Election Day Arrives Amidst Heightened Tensions and Record Voter TurnoutAs the energy crisis worsens, the EU plans to impose an excess profit tax on fossil fuel companiesElection Day Arrives Amidst Heightened Tensions and Record Voter Turnout

European Commission President von der Leyen said on Wednesday that the EU would carry out “comprehensive and in-depth reforms” of the electricity market.

In a speech at the European Parliament building in Strasbourg, France, she pointed out that the market was designed based on the principle of merit and was not fit for purpose. “Consumers should benefit from low-cost renewable energy, so we must Changing the dominance of natural gas prices on electricity prices.”

Earlier this month, Russia announced an indefinite shutdown of the main natural gas pipeline “Nord Stream 1” that supplies gas to the EU, further intensifying the European energy crisis caused by the Russia-Ukraine conflict.

EU energy ministers met on Friday to discuss a package to deal with the crisis, which includes imposing a price cap on Russian natural gas, imposing an excess profits tax on fossil fuel companies, limiting the income of renewable and nuclear energy companies, A mandatory 5% reduction in electricity consumption during peak hours and the provision of emergency credit lines to power companies.

The European Commission said in a statement on Wednesday that the EU could set a cap of 180 euros/MWh on electricity produced by renewable energy companies.

Renewable and nuclear energy companies have seen profits surge as wholesale natural gas prices soar. Europe’s benchmark natural gas price was around 208 euros per megawatt hour on Wednesday, well below the record level of 343 euros set in August but up more than 200% from a year ago.

In addition, EU member states should impose additional taxes on any profits that exceed 20% of average income over the past three years, but it did not specify the specific tax rate. The proposals remain to be discussed and adopted by EU member states.

After the above proposal was announced, Russian President Vladimir Putin threatened to ignore existing contracts and completely cut off energy supplies to Europe. The EU’s natural gas imports from Russia have dropped from 40% last year to 9% now.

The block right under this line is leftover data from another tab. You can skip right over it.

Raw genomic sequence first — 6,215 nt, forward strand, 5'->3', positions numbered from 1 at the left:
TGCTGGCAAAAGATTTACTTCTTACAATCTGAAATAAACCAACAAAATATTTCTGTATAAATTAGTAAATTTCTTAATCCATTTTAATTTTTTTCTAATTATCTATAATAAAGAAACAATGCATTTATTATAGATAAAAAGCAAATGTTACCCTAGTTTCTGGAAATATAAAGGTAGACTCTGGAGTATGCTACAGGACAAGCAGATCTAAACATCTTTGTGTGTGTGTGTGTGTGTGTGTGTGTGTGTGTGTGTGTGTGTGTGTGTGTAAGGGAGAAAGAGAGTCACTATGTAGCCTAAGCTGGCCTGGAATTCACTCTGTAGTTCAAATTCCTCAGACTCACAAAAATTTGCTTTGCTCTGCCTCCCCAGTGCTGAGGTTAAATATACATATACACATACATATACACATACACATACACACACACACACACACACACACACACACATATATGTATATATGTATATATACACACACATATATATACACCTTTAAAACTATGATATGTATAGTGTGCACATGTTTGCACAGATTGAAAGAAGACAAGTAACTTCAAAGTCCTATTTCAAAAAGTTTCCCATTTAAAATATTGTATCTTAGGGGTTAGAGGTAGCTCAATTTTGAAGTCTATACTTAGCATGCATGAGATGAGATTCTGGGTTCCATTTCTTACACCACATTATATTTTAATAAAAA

When talking about the imposition of excess profit taxes and restrictions on the income of some energy companies, von der Leyen said that these companies are making money that they have never dreamed of. Although profits are not necessarily a bad thing, they go behind the backs of consumers and gain from the war. Record revenue and profits, that’s not right. “At this time, profits must be shared and distributed to those who need them most.”

She also added that a tax on excess profits from fossil fuel companies would bring in 140 billion euros (about $140 billion), which would be shared among member states.

Von der Leyen said the EU’s top priority is to end its dependence on Russian natural gas and shift to reliable suppliers such as the United States, Norway, Algeria and other countries, while increasing investment in renewable energy and liquefied natural gas terminals.

After the conflict between Russia and Ukraine broke out, Europe imposed sanctions on Russia’s oil and coal exports. In response, Russia reduced its natural gas supplies to Europe. This has left utilities facing a liquidity crunch and households struggling to pay their energy bills.

German local utility group VKU recently warned of the possibility of bankruptcy. Several utility companies in the EU and UK have previously collapsed. Because governments impose price caps, they are unable to pass on the full cost of rising gas prices to consumers. The group said it was negotiating with the German government.

French grid operator RTE said there was no risk of complete blackouts in winter, but it did not rule out imposing power restrictions during peak hours, saying reducing demand was crucial. “Reducing national electricity consumption by 1% to 5% under normal circumstances and by 15% in extreme cases of natural gas shortages and very cold conditions will help alleviate power shortages.”

EU countries and the UK have so far pledged around 500 billion euros in subsidies to help households and businesses cope with soaring energy bills.

Earlier this year, Britain imposed a 25% tax on windfall profits from oil and gas companies and used it to fund the first round of bailout measures. However, the new British Prime Minister Truss has stated that he will not increase or extend this tax.